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Public Citizen Asks Justice Department to Probe House Majority Leader Tom DeLay and Energy Firm Officials for Possible Bribery

December 29, 2004

Public Citizen Asks Justice Department to Probe House Majority Leader Tom DeLay and Energy Firm Officials for Possible Bribery

Watchdog Group Says New Documents May Link DeLay and Two Other Congressmen and Company Execs in Scheme to Buy Political Access

WASHINGTON, D.C. – Public Citizen today asked the U.S. Department of Justice to conduct a formal investigation of possible violations of federal anti-bribery statutes by House Majority Leader Tom DeLay (R-Texas), Rep. Joe Barton (R-Texas) and former Rep. W.J. “Billy” Tauzin (R-La.), as well as executives and lobbyists for the Kansas-based Westar Energy, Inc.

In a letter to Noel Hillman, chief of the Justice Department’s criminal division, Public Citizen wrote that substantial evidence, especially newly-released documents from a House ethics committee investigation, suggests a possible scheme using campaign contributions to buy political favors worth millions of dollars to Westar Energy and its executives.

Besides the Westar executives, Public Citizen alleged that DeLay, Barton, who is the current chairman of the House Energy and Commerce Committee, and Tauzin, who was the former chairman of the committee but now is head of the drug industry’s trade association, possibly provided legislative favors in exchange for campaign contributions in violation of the federal “Bribery of Public Officials and Witnesses” statute.

According to Public Citizen, after making strategic campaign contributions, Westar appears to have been rewarded with a provision inserted into energy legislation in 2002 to exempt the company from Securities and Exchange Commission (SEC) oversight if the Public Utility Holding Company Act (PUHCA) were repealed. PUHCA was slated for repeal in the House-passed energy bill in 2002, and the special exemption for Westar was later quietly inserted by the House Republican leaders into the final bill being negotiated in a House-Senate conference committee. The exemption was later dropped after it became known that Westar was under investigation for securities fraud, and the energy bill later died.

Public Citizen originally sought an investigation of the apparent money-for-political-favors arrangement by the Justice Department in June 2003. Today’s letter, and the earlier complaint filed by Public Citizen, are available online at: https://www.citizen.org/cmep/westarbribery/

The watchdog group said newly-released information significantly bolsters its concern about possible criminal violations and strengthens its request for a formal investigation.

“In light of the new evidence that money may have been exchanged for preferential legislative treatment for Westar, we request that the Department of Justice conduct a formal investigation into possible violations of federal anti-bribery statutes,” said Public Citizen President Joan Claybrook.

Public Citizen cited documents, released as part of a recent ethics investigation of DeLay by the House Committee on Standards of Official Conduct, including:

  • An April 2002 memorandum from Westar lobbyist Richard Bornemann to Westar Vice President Doug Lawrence, recommending that Westar pursue a “Platinum Package” of campaign contributions, including a $25,000 soft money contribution to DeLay’s Texans for a Republican Majority (TRMPAC) leadership PAC, and $31,500 in additional “hard” money contributions to a list of candidates associated with Reps. Barton and Tauzin for the purpose of gaining a “place at the table” during the House conference committee. Most of the contributions were made by Westar, including $25,000 given to TRMPAC.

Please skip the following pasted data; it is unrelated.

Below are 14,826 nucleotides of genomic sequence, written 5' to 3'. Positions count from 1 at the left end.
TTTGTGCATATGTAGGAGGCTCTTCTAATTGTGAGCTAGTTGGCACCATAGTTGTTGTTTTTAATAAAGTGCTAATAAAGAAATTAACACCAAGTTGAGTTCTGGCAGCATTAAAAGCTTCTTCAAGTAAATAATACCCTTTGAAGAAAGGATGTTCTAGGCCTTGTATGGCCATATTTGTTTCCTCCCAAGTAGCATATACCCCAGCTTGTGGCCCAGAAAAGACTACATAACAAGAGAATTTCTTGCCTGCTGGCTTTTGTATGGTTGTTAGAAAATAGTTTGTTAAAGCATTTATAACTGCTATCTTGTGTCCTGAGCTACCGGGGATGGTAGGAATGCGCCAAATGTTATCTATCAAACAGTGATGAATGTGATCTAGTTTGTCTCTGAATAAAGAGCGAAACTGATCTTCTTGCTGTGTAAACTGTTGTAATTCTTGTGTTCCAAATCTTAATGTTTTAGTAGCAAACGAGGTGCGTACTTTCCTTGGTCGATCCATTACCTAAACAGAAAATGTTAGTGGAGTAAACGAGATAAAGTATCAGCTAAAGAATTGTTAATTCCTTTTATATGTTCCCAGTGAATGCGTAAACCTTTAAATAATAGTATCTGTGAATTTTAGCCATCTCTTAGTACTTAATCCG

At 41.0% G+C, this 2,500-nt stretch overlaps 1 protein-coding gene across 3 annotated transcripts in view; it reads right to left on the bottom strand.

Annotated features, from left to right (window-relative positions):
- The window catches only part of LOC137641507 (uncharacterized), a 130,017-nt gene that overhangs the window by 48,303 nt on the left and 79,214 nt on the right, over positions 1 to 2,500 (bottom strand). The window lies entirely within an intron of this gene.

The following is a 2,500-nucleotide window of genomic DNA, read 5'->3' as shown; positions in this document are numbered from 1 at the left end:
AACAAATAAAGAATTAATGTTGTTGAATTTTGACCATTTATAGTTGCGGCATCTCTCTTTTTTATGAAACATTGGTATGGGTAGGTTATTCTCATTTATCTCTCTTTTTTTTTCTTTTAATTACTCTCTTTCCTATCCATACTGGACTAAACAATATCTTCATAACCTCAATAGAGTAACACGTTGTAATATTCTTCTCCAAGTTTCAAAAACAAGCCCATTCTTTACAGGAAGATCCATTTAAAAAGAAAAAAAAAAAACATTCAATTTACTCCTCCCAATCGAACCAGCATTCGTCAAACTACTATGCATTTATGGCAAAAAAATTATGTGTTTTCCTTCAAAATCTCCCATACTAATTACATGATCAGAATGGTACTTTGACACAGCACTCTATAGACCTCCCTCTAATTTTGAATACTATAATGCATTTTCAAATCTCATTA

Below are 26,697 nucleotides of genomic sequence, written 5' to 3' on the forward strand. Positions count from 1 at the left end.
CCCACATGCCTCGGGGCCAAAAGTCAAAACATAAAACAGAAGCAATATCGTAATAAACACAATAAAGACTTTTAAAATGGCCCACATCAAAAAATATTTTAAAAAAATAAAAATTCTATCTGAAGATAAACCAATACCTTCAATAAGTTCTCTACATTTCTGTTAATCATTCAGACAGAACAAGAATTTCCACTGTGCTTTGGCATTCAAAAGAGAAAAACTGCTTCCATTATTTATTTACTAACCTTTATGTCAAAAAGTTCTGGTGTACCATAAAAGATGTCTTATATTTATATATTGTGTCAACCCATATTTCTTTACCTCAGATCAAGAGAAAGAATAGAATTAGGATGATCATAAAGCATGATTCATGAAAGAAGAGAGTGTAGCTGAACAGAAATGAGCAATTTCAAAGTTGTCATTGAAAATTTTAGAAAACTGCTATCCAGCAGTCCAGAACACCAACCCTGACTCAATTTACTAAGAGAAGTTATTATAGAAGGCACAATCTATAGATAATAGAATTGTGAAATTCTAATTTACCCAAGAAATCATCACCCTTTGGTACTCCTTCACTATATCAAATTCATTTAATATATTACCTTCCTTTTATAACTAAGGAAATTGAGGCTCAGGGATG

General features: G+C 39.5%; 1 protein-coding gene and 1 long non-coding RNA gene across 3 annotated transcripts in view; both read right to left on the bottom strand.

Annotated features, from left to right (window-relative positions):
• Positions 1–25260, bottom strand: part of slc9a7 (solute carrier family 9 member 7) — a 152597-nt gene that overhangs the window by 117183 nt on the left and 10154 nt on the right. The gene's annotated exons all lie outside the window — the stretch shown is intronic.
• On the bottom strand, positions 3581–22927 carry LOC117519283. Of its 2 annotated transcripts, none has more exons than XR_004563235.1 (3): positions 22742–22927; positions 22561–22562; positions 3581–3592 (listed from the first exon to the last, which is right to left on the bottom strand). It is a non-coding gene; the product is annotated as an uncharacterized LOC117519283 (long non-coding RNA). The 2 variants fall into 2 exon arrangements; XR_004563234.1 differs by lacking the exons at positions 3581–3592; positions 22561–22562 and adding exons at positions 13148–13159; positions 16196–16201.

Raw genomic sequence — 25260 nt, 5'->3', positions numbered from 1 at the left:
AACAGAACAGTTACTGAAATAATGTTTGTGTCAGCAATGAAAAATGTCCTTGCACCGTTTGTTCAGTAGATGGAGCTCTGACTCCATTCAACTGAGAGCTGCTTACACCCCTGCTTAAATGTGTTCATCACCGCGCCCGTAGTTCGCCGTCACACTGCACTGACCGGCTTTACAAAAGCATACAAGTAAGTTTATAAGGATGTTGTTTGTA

• A May 2002 e-mail from Bornemann to Lawrence, stating that “I absolutely detest asking you for money. We all prefer to think that our powerful personalities and strategic brilliance transcend such grubbiness. Anyway, let’s sum up the needs discussed in our conversation today. They keep to the boundaries of the ‘platinum’ budget as approved.”
  • A May 2002 memo from Lawrence to Westar executives, detailing their responsibilities to contribute money to campaigns associated with Barton and Tauzin in exchange for passage of a company-specific exemption from federal government oversight.
  • A May 2002 e-mail from former DeLay energy staffer Drew Maloney to DeLay’s TRMPAC staffer Chris Perkins explaining Westar’s desired special exemption (“a unique problem that was addressed in the House bill”) in the energy bill. Westar executives presented their exemption request to the House majority whip at a DeLay golf outing; their invitation to the golf outing, and the opportunity to talk one-on-one with DeLay and his staff members, was viewed as a reward for the company’s $25,000 soft money contribution to TRMPAC.
  • The Westar provision was slipped into the House conference language being negotiated with the Senate in early September 2002. On September 19, Barton (and, by proxy, DeLay, and Tauzin and five other House Republican conferees) opposed a Democratic move to delete it from a House-Senate compromise version of the energy legislation.

“It’s hard to find a more offensive example of trading legislative favors for campaign contributions,” said Claybrook. “The Justice Department needs to get to the bottom of this.”